Perhaps all my musings on the psychology of living abroad have left the impression that it’s a bigger challenge than it really is most of the time. Let’s face it, I am living the dream. I live on the ocean in a “lucky country” with golden light and temperate weather. I have an almost unlimited amount of hours in the week to spend as I please. I’ve made lovely friends and along my daily and weekly route of errands, people know me by face and name and I know them the same (I am aggressively American that way, we need to be on a first name basis). Life in a fairly laid-back beach town off-season is a charmed life. Winter is easing and on sunny Sundays the ferries are full and we jostle for position on the busy sidewalks to keep pace until we can climb up and away from the crowds. We started as tourists and piled off the Manly ferry too, we understand. My favorite thing is hauling home toilet paper along the Esplanade with all the people spending their day along the ocean. You can’t get any more local than carrying a 24-pack of toilet paper home (the smallest rolls ever, by the way).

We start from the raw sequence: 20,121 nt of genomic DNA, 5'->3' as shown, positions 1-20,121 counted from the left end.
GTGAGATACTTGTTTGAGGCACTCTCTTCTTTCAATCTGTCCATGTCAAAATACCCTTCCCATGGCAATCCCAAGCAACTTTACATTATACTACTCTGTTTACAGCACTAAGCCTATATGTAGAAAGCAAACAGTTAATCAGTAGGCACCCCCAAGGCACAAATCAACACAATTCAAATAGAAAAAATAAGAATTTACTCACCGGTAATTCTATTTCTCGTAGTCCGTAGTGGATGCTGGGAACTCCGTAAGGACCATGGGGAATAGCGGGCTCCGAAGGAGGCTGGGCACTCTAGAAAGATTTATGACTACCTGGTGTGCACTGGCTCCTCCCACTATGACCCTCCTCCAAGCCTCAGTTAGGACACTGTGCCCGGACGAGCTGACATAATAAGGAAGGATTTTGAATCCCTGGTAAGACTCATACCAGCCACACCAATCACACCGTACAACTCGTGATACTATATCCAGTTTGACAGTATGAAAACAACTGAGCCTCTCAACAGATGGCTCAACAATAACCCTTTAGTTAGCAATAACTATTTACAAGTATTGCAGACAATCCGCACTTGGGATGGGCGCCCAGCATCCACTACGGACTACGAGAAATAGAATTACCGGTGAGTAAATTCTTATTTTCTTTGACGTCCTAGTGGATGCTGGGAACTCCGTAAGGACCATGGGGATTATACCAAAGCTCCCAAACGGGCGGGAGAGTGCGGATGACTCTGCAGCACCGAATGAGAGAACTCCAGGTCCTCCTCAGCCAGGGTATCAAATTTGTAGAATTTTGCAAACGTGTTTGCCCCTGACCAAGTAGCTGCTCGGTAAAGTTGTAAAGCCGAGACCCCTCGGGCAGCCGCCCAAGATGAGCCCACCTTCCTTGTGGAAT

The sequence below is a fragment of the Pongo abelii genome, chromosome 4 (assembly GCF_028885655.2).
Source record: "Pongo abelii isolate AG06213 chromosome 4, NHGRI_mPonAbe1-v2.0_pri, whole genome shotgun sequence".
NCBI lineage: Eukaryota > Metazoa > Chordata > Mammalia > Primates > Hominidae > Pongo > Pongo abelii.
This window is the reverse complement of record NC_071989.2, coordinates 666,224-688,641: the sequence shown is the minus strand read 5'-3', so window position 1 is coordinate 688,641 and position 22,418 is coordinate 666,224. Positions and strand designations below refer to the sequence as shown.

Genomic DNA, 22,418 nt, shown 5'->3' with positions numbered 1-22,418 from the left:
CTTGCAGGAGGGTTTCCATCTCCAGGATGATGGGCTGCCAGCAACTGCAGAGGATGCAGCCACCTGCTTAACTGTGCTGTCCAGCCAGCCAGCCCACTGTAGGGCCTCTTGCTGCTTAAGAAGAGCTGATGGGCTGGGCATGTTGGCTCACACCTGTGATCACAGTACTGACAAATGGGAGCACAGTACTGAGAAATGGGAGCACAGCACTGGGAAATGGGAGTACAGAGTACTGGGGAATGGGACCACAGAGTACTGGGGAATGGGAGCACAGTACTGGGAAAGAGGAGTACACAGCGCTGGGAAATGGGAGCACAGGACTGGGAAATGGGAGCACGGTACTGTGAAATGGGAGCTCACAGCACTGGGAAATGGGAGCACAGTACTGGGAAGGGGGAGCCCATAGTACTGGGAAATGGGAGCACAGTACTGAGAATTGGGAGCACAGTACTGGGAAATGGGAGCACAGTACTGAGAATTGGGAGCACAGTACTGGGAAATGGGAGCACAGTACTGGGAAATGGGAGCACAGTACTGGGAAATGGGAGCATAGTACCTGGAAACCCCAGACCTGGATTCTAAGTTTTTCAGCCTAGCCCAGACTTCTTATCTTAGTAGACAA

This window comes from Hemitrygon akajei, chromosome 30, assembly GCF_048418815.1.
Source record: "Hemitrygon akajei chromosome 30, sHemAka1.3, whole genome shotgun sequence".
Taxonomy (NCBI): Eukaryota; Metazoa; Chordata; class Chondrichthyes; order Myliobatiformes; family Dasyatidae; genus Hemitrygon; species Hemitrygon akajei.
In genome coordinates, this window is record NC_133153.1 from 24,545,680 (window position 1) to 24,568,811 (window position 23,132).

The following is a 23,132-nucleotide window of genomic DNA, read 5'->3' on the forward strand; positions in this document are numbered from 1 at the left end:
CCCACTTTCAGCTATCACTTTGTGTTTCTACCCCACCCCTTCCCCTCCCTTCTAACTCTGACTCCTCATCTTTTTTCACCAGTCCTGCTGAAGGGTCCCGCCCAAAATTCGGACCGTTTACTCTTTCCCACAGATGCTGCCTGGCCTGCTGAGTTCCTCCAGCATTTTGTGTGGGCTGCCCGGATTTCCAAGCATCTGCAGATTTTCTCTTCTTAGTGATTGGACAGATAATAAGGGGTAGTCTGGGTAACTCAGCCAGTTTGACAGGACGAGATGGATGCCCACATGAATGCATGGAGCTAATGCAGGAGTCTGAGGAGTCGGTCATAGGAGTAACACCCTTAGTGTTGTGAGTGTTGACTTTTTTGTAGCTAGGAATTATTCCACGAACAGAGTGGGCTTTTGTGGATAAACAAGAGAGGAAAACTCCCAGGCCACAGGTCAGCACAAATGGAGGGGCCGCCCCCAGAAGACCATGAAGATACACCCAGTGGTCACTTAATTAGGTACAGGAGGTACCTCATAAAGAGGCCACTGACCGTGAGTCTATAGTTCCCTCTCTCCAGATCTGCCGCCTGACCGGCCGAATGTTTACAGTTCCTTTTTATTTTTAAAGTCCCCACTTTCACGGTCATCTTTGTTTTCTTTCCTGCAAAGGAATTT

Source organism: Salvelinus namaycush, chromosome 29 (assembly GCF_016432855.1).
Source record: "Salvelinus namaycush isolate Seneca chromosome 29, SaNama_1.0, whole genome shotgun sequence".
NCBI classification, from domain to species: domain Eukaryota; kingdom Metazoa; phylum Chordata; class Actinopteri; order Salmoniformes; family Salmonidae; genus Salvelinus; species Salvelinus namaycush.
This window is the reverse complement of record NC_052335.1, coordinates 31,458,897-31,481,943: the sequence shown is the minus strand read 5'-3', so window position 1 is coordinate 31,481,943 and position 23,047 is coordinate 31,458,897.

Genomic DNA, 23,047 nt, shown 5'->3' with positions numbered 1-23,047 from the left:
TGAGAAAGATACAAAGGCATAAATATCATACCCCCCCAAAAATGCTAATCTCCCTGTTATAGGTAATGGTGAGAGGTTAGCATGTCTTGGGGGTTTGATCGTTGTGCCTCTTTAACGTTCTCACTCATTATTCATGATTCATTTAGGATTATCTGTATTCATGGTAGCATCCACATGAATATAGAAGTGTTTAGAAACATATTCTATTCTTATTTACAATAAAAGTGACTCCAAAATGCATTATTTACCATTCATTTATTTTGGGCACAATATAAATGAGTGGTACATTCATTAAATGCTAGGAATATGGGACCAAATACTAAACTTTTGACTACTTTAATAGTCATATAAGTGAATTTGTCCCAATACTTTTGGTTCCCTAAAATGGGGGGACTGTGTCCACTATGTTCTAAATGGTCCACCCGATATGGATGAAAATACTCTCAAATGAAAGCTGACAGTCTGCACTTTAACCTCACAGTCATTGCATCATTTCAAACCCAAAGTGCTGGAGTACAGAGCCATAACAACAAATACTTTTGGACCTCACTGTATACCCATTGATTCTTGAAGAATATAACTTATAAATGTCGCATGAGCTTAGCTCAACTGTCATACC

Ferries never get old. I love to get about on the water and still ride mainly on the outside, but now generally stay seated and take just a photo or two because like I said, ferries never get old for me. They are such a lovely way to get about. Bobbing a bit in the water, moving mostly gently along the harbor. Mind you, I generally stay off the ferries in rough seas. That’s the beauty of a very unstructured life. Whitecaps out there? Looks like a fine day to stay on this side of the bridge. Possibly a nice day to read or bake. Or binge watch Parks and Rec on Netflix. Whatever, just a good day to appreciate not having to go anywhere and avoid the perils of high seas. But some days I (or we) go into the CBD on the ferry mainly just for the nice ride. The destination can be a very secondary consideration. And it’s far easier to use public transport than to drive. We have one bridge to cross over the Middle Harbor which is actually a draw bridge and that stretch of road, bridge up or down is always a challenge. Crossing the Sydney Harbor via the iconic bridge or the far less enchanting tunnel can be slow going (but at least Greg has the lanes mastered which GPS is absolutely no help at all) and then there is city parking which is ridiculously cost prohibitive or street parking which took us a bit to figure out the signage: 1P,2P, 4P and all variations of the theme. We now have a parking pass for our neighborhood so that some day when I finally learn to drive on the other side sitting on the other side I will not also have to negotiate the very tight underground parking at home. Not sure when that day will be. I have two pannier baskets now for my tank of an American hybrid bike and two perfectly good (well, never mind the arthritis in one) feet to get me here and there. But I should learn. Just in case.